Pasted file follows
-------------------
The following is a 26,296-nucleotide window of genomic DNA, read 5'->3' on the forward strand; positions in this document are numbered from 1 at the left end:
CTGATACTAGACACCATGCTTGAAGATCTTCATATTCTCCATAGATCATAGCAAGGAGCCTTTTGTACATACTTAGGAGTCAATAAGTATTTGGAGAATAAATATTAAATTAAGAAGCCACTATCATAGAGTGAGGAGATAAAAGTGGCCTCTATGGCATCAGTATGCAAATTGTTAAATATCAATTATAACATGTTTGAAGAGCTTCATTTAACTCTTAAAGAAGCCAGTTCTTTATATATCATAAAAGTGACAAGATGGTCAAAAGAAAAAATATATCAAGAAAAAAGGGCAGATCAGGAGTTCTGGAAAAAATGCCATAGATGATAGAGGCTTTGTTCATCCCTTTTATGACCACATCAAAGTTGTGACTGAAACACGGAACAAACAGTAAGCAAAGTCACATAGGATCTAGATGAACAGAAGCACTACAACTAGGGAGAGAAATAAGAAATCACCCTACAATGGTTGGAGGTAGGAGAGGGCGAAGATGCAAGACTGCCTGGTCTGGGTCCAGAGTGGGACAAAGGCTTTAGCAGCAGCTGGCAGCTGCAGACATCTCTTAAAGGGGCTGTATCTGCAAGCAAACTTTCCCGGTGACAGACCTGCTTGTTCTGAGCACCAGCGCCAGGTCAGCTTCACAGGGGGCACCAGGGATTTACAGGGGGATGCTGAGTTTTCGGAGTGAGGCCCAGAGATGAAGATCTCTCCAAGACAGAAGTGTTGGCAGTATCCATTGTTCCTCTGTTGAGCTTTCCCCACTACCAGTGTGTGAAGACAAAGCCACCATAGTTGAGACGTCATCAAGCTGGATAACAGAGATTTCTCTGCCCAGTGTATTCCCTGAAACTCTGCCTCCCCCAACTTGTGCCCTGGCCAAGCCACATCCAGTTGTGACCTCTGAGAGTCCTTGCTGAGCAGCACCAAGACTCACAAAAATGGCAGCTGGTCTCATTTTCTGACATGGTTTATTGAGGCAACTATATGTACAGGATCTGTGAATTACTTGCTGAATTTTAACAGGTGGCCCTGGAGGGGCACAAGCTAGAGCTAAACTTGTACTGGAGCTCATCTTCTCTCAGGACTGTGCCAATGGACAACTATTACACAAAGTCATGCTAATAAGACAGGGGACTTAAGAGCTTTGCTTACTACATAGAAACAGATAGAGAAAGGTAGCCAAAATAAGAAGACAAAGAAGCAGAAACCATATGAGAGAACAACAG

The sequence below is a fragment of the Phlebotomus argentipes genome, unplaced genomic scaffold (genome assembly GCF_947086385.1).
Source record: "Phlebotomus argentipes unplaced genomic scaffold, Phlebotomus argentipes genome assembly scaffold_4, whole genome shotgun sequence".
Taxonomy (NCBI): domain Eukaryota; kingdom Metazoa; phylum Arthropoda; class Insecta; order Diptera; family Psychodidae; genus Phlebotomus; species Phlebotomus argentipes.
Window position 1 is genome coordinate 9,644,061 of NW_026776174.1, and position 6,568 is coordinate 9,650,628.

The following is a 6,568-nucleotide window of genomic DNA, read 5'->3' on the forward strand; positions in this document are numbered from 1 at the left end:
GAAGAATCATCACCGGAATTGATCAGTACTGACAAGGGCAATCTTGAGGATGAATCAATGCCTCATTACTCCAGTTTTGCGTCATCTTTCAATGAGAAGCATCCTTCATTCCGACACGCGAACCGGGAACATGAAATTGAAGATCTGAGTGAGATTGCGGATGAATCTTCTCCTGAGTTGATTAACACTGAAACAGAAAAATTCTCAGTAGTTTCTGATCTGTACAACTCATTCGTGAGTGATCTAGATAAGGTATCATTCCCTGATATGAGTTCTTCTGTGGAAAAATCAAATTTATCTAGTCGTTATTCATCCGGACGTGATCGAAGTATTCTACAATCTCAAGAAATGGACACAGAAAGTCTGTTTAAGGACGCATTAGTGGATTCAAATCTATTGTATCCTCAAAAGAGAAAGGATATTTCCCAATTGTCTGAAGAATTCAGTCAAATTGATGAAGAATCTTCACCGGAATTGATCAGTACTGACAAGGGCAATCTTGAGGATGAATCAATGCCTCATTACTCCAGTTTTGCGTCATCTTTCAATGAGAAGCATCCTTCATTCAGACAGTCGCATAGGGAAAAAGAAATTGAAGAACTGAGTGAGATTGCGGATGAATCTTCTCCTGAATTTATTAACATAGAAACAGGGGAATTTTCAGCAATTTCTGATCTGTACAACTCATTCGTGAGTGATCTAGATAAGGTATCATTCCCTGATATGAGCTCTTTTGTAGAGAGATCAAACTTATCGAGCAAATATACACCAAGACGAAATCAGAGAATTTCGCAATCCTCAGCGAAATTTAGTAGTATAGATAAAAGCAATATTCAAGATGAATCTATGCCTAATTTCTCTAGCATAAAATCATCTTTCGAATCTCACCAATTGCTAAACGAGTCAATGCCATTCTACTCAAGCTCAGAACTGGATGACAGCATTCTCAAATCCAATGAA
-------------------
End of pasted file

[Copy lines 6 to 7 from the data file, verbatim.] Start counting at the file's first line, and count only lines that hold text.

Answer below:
Window position 1 is genome coordinate 9,644,061 of NW_026776174.1, and position 6,568 is coordinate 9,650,628.

The following is a 6,568-nucleotide window of genomic DNA, read 5'->3' on the forward strand; positions in this document are numbered from 1 at the left end: